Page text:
In the coming year, Curl’s owner expects to sell 525 surfboards. The unit contribution margin is expected to be \$190, and fixed costs are expected to increase to \$90,000. How much profit can we expect to earn?

Predicting Profit Given Expected Volume
In the coming year, Curl’s owner expects to sell 525 surfboards. The unit contribution margin is expected to be \$190, and fixed costs are expected to increase to \$90,000. Total contribution Fixed cost = Profit (\$190 × 525) \$90,000 = X X = \$99,750 – \$90,000 X = \$9,750 profit

CVP Analysis with Multiple Products
For a company with more than one product, sales mix is the relative combination in which a company’s products are sold. Different products have different selling prices, cost structures, and contribution margins. Let’s assume Curl sells surfboards and sailboards and see how we deal with break-even analysis.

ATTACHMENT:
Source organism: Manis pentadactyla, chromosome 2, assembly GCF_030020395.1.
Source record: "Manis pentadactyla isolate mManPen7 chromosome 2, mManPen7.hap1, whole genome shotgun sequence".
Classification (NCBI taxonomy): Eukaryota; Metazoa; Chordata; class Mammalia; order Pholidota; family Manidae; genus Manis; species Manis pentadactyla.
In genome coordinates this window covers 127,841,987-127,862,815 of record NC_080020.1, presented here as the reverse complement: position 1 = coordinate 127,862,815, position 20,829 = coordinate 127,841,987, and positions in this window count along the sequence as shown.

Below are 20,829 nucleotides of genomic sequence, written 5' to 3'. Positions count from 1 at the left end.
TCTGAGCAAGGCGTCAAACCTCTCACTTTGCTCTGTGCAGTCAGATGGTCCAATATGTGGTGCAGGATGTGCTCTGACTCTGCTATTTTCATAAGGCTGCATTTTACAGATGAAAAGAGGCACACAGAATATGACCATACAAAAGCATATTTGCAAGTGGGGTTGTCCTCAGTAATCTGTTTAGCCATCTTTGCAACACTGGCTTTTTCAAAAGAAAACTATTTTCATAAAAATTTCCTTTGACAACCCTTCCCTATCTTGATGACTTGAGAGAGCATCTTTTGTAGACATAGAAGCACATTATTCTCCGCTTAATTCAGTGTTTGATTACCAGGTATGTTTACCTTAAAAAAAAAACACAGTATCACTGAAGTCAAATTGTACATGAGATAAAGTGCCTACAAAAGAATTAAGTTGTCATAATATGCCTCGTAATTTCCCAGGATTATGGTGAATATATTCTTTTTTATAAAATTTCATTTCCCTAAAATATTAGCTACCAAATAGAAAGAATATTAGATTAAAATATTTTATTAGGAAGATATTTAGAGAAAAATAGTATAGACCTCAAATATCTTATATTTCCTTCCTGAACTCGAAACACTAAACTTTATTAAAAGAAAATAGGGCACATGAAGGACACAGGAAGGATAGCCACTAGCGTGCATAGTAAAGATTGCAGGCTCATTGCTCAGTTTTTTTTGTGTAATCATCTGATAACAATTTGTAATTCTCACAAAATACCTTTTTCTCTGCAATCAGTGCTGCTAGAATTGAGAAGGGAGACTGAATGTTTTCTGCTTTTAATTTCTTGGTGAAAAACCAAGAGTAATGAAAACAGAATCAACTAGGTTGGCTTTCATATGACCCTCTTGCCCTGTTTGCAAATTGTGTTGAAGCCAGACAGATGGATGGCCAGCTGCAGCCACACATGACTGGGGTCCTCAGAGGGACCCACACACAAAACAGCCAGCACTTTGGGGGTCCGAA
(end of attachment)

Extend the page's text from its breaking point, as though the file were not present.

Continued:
CVP Analysis with Multiple Products
Curl provides us with the following information:

CVP Analysis with Multiple Products
Weighted-average unit contribution margin \$200 × 62.5%

CVP Analysis with Multiple Products
Break-even point Break-even point Fixed expenses Weighted-average unit contribution margin = Break-even point \$170,000 \$331.25 = Break-even point = 514 combined unit sales (rounded up)

CVP Analysis with Multiple Products
Break-even point Break-even point = 514 combined unit sales

Assumptions Underlying CVP Analysis